Densys Ltd (Hefer, Israel), as of the writing of this article, has finalized its wand design and is beginning clinical trials. According to the company’s founder, Moshe Ernst, Densys is concentrating on the accuracy and ease of acquisition of the image. The initial entry will be a scanner that will export the files to partner laboratories who will continue the CAD/CAM process (Figure 8 and Figure 9).
Hint-ELs® (Griesheim, Germany) states that it will have an intraroal scanner soon with a product called DirectScan. An announcement is expected at the 32nd International Dental Show meeting being held in March 2007 in Cologne, Germany.
Why would a dentist want to get involved in this arena? One common reason is the elimination of the traditional impression technique. No patient will ever say that they love having all of that “goo” in his or her mouth. Sure, the materials have been improved with better viscosity, flavor, smell, and speed, but an optical impression is very attractive. Beyond the patient experience is the accuracy of what is sent to the laboratory. It is unfortunate to see some of the impressions that a laboratory has to try and read. There are missed margins, material pulls, bubbles, and voids.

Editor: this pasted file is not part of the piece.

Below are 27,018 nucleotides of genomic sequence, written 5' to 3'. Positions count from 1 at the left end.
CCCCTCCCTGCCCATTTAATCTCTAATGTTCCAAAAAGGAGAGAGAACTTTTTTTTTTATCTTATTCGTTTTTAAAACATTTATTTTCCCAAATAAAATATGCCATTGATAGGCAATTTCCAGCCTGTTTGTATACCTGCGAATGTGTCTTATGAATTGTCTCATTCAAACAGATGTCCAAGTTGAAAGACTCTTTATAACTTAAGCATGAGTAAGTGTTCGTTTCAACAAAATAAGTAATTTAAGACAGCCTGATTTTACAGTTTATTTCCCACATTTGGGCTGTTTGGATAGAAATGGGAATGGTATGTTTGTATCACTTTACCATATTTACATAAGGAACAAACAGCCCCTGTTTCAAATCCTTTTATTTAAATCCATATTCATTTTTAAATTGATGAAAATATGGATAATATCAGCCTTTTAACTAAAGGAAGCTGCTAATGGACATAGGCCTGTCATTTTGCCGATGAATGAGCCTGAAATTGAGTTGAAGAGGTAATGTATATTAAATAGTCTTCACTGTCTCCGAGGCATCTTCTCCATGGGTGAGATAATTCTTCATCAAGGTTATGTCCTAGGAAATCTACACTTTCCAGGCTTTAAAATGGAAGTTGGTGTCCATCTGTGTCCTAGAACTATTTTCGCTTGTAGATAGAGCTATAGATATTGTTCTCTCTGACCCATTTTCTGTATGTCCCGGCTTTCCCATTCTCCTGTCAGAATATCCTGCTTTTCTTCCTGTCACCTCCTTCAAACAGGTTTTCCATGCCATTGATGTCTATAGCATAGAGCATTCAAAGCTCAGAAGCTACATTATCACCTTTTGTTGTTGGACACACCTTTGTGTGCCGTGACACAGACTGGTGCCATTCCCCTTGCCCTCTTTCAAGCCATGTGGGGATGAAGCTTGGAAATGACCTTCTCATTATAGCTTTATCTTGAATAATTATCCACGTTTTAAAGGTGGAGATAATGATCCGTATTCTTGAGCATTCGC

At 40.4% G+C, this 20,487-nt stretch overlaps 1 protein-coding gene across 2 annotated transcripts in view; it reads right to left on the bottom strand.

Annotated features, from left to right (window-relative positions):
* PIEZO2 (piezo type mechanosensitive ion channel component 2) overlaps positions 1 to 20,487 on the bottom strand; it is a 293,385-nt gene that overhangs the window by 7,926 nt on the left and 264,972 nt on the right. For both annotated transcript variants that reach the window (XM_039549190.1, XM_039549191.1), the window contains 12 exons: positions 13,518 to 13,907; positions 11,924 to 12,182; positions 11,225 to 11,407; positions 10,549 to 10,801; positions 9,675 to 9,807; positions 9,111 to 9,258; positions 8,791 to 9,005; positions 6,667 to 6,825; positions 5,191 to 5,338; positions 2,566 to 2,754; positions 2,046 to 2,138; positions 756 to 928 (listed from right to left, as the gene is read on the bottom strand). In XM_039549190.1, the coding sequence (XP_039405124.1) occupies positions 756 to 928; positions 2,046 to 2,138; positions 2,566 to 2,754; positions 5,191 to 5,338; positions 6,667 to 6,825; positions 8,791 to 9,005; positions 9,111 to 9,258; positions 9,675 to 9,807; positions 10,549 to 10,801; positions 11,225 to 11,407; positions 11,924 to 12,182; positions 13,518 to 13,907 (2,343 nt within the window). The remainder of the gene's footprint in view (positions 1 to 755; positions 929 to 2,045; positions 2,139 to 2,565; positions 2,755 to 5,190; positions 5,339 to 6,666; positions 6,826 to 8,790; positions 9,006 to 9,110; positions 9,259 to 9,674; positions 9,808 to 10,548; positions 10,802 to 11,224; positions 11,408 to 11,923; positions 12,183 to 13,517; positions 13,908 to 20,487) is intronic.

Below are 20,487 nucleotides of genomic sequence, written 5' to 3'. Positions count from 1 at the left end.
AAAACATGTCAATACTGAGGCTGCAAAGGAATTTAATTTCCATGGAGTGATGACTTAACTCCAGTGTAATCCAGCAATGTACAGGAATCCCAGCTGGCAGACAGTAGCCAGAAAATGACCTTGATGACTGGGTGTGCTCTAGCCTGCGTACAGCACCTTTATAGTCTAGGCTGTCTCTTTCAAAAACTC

Impression material manufacturers and clinical teachers have done everything possible to simplify the process but there will always be times when clinicians, for whatever reason, miss that impression. The optical scan is instantly read and, as the software is developing, alerts the dentist to flawed areas and allows for correction. In some systems, multiple optical impressions can be merged to create one perfect impression.
Beyond this, ultimately the laboratories will be able to go directly to the newer CAD/CAM dental materials without an impression. This will shorten the manufacturing time, as delivery will be as fast as one can click a mouse. Or, if they are so equipped, laboratories can take the digital file and, with the push of a button, have a working model ready with no bench time. Laboratories that are not so equipped can still use the digital models, as companies or partners of the scanning manufacturers will create them.
While these systems are developing, several laboratory products are appearing in the marketplace. These complex CAD/CAM machines are creating restorations that should yield extremely accurate fits and more durability. These will be examined in next issue’s continuation.
The author would like to thank Eliezer Ganon of Columbus, Ohio (www.designtechnologygizmo.com), for his help in contacting the manufacturers and gathering much of the information discussed here.
The author is a consultant for Brontes Technologies.
1. F Duret, JL Blouin, B Duret. CAD-CAM in dentistry. J Am Dent Assoc.1988;117:715-720.
2. Weiss R. Chips, bytes, and new technology. The Washington Post. January 10, 1989; page z.12.
3. Associated Press. This is not a drill. The Palm Beach Post. February 25, 1989; page 7B.
About the Author
Paul Feuerstein, DMD
North Billerica, Massachusetts